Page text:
We appreciate that Congress recognized CMS would require resources and flexibility to secure new talents to meet the challenges of implementing the MMA. With these resources and flexibilities Congress provided, CMS has hired a significant new talent pool, including individuals with expertise in pharmacy benefits management, clinical matters, disease management and prevention, and retiree benefit package structures. CMS has aggressively recruited IT professionals experienced with the types of payment systems contemplated by the law. We also hired individuals experienced with government contracting, as much of the work under MMA, as with other aspects of Medicare, will be contracted out. In addition, we found it necessary to expand and restructure several organizations within the Agency to fulfill our new responsibilities.

After filling the most critical staffing needs based on the highest priority work, CMS developed a more comprehensive, longer-range hiring plan, covering all our personnel needs for implementing the MMA. This hiring plan played a significant role in helping the Agency ensure that we hired the right people with the right skill sets. Through this plan we especially want to make certain that CMS is doing everything possible to ensure a smooth transition to the new Medicare prescription drug coverage.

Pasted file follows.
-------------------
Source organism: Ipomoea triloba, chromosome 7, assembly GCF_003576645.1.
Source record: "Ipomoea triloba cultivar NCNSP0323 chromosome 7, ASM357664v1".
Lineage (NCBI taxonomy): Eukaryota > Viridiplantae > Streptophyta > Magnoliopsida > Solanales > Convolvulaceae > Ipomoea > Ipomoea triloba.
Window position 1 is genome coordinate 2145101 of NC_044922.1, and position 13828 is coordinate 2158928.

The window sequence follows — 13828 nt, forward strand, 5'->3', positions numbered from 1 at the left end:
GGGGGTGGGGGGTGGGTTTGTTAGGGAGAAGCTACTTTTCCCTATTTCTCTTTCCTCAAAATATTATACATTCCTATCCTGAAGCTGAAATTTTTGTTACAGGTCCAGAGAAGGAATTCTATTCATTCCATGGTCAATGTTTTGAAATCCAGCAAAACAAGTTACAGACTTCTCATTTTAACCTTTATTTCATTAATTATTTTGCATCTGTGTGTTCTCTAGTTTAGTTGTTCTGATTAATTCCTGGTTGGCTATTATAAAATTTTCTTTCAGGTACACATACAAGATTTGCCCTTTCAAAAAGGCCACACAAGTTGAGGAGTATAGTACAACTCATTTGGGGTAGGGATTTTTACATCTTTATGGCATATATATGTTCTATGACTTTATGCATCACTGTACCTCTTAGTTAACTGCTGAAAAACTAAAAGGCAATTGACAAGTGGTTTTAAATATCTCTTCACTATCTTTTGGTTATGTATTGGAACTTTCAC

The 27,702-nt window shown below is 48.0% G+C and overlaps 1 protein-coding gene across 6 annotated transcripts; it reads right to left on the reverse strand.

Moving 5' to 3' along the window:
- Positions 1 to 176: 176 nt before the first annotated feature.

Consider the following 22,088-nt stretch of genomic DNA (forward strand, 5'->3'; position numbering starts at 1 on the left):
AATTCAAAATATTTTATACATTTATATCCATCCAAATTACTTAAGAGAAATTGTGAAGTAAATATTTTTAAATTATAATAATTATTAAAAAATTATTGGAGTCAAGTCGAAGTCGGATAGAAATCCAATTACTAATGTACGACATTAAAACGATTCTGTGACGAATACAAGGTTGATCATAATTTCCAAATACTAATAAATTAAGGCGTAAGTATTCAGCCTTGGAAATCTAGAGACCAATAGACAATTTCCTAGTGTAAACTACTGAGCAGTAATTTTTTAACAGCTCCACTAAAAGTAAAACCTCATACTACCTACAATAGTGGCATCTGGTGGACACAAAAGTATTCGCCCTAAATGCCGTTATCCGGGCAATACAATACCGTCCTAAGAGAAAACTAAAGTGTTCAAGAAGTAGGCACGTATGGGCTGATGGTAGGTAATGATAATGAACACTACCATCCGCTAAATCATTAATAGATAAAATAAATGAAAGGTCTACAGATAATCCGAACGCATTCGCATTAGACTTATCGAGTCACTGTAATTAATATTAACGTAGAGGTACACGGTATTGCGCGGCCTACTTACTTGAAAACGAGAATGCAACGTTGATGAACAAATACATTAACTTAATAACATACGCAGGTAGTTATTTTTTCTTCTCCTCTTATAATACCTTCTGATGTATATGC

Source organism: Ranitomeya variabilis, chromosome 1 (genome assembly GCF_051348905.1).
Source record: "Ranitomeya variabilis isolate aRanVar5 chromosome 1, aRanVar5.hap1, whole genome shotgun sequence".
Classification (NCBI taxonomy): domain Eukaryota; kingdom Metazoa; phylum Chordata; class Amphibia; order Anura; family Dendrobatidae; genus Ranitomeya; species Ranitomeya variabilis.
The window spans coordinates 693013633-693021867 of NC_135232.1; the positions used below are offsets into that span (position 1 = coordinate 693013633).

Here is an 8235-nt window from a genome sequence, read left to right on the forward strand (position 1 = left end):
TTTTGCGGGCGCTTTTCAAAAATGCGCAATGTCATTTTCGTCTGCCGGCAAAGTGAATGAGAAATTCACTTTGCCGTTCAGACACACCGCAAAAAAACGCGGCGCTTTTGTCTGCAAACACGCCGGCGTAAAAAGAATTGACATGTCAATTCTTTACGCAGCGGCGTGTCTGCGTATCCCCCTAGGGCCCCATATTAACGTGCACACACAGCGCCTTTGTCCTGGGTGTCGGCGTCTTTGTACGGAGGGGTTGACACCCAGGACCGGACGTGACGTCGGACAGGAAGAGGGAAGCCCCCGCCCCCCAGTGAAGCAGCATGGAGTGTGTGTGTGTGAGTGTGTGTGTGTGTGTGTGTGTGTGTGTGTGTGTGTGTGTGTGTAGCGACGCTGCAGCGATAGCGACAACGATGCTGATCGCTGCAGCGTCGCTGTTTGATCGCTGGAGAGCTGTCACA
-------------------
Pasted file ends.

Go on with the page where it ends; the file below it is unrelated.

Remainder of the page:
CMS Develops Comprehensive MMA Hiring Plan

CMS' new hiring plan incorporates a global Agency vision with a set of precise strategic goals designed to transition CMS from a traditional, bill-paying organization to a modern, patient-centered, competition-driven dynamic entity that works more closely and effectively with our private-sector partners to improve the health of our beneficiaries and the efficiency of our health system. The plan also identifies the need to hire staff with specialized skills and a sound knowledge of our new business partners, which include the pharmacy industry, employer groups, and Medicare prescription drug coverage managers. CMS' MMA hiring plan includes workload analysis and associated staffing requirements broken down by lines of business including the prescription drug coverage; MA; education and outreach; contracting reform; disease management; IT modernization; program integrity; demonstrations; Medicare payment, policy, and systems; and competitive bidding. The plan also includes a two-pronged recruiting strategy that combines the re-deployment of highly skilled CMS employees with the hiring of key external experts with diverse backgrounds. As a result of implementing the various provisions of this hiring plan, CMS has commitments to date for approximately 400 new MMA hires, with 345 highly qualified individuals already on board. We will fill remaining positions over the next several months.

CMS Takes Innovative Steps to Manage the Recruitment and Hiring Process